The United States may be one of the most progressive countries in the world, but not when it comes to the White House. In the 230 years since George Washington became the first president the world has evolved around us, but the gender of the American president hasn’t. Sri Lanka elected a woman president in 1960, Israel in 1969, Argentina in 1974 and dozens of other nations did the same. In more contemporary times, Magaret Thatcher was the U.K. Prime Minister for 11 years (1979-1990) and Angela Merkel has been the German Chancellor since 2005. Yet here we are today in 2019, another election just 18 months, and many Americans still don’t rank females high on their list of presidential hopefuls.

NPR writes:

Talk to enough Democratic voters this campaign season, and you hear a certain idea over and over.

“I’d love to vote for a woman. I’m not sure that any of the women candidates will make it to the top in the way that I think Biden and Beto will,” said Patti Rutka, who turned out to a March event in New Hampshire for former Texas Rep. Beto O’Rourke.

Likewise, Iowa voter Marilynn Leggio said she thought Elizabeth Warren would be a good president. But she added a note of caution: “I think there’s a lot of men out there that would never vote for a woman. I hate to say that, but I think that.”

And before you start to say it’s the older crowd that women need to win over, consider this: Axios polled college students about which candidates they liked the most and no woman cracked the top six.

Democratic strategist Alexis Grennel addressed the political gender gap in the Daily Beast writing that an Emerson poll had similar findings:

While Biden and Sanders are well-established candidates with decades of public service and national name recognition, it’s galling to see  previously obscure men with limited accomplishments like “Beto” and “Mayor Pete” leapfrog over women whose outsized accomplishments and respective résumés would put most people to shame.

Grennel goes on to say:

Voters require female candidates to be more prepared than men—and then punish them for it when they inevitably prove less “likable.” This is not just a Republican sickness. According to the same Emerson poll, 26 percent of Sanders supporters would vote for Trump over Warren in a general election.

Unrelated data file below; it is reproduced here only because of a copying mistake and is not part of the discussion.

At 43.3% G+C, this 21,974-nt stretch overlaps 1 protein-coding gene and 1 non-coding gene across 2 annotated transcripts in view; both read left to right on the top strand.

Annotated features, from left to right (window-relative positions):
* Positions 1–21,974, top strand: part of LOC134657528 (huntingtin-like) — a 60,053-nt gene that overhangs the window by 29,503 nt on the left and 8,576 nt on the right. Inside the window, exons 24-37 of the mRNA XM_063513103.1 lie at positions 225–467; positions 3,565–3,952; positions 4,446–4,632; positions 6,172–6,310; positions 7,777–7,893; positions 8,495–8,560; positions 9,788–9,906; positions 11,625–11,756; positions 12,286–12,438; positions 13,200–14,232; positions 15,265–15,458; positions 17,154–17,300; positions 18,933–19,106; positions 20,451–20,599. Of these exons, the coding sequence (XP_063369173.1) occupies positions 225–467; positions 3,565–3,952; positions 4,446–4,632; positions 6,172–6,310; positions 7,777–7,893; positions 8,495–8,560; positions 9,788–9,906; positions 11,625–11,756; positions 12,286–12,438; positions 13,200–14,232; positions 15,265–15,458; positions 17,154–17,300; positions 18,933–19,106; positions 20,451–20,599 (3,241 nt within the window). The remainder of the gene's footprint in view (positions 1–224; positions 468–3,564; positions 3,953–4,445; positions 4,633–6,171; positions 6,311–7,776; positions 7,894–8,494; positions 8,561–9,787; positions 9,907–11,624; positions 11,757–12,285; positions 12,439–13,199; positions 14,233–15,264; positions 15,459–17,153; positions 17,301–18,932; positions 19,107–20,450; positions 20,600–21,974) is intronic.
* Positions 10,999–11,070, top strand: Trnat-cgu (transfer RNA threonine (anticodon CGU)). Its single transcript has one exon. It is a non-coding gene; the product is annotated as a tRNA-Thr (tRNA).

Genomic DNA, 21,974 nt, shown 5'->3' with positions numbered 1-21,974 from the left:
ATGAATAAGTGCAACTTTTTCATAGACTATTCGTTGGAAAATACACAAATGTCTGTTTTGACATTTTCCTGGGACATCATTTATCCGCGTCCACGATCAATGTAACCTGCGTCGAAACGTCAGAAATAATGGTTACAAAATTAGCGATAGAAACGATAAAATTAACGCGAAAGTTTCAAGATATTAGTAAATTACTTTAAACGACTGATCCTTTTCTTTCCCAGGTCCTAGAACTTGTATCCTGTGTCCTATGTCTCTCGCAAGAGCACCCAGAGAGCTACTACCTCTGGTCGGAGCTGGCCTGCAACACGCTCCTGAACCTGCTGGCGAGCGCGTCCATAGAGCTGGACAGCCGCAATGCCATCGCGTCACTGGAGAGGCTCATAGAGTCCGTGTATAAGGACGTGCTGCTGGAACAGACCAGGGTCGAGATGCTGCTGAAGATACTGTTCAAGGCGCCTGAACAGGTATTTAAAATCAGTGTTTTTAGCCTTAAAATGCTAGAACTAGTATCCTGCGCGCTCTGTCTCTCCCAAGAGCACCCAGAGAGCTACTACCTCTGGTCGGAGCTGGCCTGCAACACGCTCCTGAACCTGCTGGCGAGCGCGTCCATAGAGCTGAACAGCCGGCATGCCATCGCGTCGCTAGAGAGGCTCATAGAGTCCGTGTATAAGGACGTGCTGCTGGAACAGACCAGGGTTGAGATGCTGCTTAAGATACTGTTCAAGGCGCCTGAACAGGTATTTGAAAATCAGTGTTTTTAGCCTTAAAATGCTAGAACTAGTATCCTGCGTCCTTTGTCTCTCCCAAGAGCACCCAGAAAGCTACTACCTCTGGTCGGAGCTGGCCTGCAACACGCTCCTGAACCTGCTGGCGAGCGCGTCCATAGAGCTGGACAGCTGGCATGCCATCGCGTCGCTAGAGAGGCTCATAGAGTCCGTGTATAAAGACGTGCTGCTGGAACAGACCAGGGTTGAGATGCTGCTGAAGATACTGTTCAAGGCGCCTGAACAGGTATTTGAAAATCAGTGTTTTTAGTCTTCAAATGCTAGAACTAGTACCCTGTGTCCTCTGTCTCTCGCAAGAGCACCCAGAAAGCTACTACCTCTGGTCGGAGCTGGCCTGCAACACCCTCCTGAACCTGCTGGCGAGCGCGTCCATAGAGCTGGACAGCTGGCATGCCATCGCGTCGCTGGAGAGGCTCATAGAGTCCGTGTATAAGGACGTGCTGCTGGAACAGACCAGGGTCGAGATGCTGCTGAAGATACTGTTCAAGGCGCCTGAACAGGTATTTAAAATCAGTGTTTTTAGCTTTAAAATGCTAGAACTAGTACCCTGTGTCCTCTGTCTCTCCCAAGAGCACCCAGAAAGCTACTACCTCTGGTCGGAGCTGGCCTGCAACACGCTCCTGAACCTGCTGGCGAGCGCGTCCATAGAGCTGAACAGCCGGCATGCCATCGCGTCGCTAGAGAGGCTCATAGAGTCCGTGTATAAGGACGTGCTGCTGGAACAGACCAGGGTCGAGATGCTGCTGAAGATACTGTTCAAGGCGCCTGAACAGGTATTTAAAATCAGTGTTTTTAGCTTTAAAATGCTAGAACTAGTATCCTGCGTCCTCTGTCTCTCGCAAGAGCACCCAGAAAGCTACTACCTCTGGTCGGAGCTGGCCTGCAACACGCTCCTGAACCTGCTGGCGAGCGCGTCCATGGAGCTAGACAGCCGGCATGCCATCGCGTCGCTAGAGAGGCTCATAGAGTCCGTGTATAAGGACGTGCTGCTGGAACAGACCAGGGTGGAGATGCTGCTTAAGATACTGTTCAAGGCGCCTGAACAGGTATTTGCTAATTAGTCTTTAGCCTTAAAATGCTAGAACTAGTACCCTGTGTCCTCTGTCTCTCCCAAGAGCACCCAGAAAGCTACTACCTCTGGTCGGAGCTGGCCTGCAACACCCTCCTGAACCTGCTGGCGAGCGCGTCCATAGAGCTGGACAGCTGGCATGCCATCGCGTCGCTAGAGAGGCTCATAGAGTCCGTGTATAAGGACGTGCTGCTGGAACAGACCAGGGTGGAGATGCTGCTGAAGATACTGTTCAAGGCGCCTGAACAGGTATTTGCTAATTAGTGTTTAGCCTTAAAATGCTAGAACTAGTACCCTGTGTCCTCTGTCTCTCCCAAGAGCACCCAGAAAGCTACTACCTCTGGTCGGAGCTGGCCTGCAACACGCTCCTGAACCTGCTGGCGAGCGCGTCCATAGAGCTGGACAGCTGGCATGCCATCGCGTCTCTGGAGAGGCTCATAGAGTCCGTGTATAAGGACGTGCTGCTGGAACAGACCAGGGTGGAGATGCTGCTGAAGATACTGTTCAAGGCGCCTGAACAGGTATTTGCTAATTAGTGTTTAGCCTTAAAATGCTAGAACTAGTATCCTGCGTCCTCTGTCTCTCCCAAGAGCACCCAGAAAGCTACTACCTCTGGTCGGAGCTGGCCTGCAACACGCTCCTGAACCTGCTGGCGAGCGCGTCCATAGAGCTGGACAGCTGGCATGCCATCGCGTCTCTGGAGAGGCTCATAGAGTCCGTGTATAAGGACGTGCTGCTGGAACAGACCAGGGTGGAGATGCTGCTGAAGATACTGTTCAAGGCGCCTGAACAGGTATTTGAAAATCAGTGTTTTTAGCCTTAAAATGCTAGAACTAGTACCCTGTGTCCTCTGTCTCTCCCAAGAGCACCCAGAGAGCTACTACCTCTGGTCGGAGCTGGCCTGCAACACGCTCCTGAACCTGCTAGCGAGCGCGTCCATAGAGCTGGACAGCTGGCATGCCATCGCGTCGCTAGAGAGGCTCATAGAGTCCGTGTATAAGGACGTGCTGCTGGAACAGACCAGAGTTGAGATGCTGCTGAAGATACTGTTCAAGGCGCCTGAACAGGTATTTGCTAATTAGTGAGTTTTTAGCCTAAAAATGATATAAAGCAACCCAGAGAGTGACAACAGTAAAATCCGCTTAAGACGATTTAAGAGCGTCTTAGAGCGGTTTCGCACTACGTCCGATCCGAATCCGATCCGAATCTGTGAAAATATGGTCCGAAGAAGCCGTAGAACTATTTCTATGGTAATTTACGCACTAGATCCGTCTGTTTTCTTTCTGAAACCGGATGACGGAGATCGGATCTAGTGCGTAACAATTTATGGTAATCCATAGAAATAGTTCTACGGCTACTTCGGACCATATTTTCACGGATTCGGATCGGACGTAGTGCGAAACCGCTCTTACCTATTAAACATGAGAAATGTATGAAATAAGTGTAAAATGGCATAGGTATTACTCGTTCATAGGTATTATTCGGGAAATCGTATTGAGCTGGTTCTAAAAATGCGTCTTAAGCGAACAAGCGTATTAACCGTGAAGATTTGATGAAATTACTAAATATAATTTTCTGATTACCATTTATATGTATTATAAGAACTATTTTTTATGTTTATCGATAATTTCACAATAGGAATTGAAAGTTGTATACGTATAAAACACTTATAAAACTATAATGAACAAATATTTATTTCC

Kate Manne, author of Down Girl: The Logic of Misogyny recently told Vox:

People always say they want substance, but when it’s a woman bringing it, it seems unexciting. My worry is electability is a smokescreen for this sadly common thing, which is not wanting to support a female candidate. It seems to me that the “she’s not electable” excuse could be just that, an excuse.

No candidate is perfect but it’s clear that women are held to a different standard than men. Manne adds, “It’s tricky because often there is a real element of truth to the criticism. It’s just that one often sees men get away with similar behavior and worse without any consequences. It’s really frightening. There’s a culture of canceling women.”

Florida International Law professor Kerri Stone, who teaches employment discrimination, tells us:

The U.S., like much of the rest of the world, is still plagued by a double standard and a double bind for women. Society often expects them to appear as “tough” or “formidable” as it believes a man would be, while simultaneously not deviating too much from an idealized stereotypical version of feminity.

It’s also interesting to note that this isn’t just an issue with men not supporting female candidates. The majority of white women (52%) voted for Donald Trump in 2016, over Hillary Clinton. Brittney Cooper, author of Eloquent Rage: A Black Feminist Discovers Her Superpower ponders whether these women understand the repercussions and trickle down impact of that vote? Note: More than 90% of black women voted for Clinton.

Elizabeth Warren was recently asked why she and the other female candidates don’t seem to be polling well, her answer was more simple than any analysis. She broke it down with three words, “I don’t know.”

This post contains opinion and analysis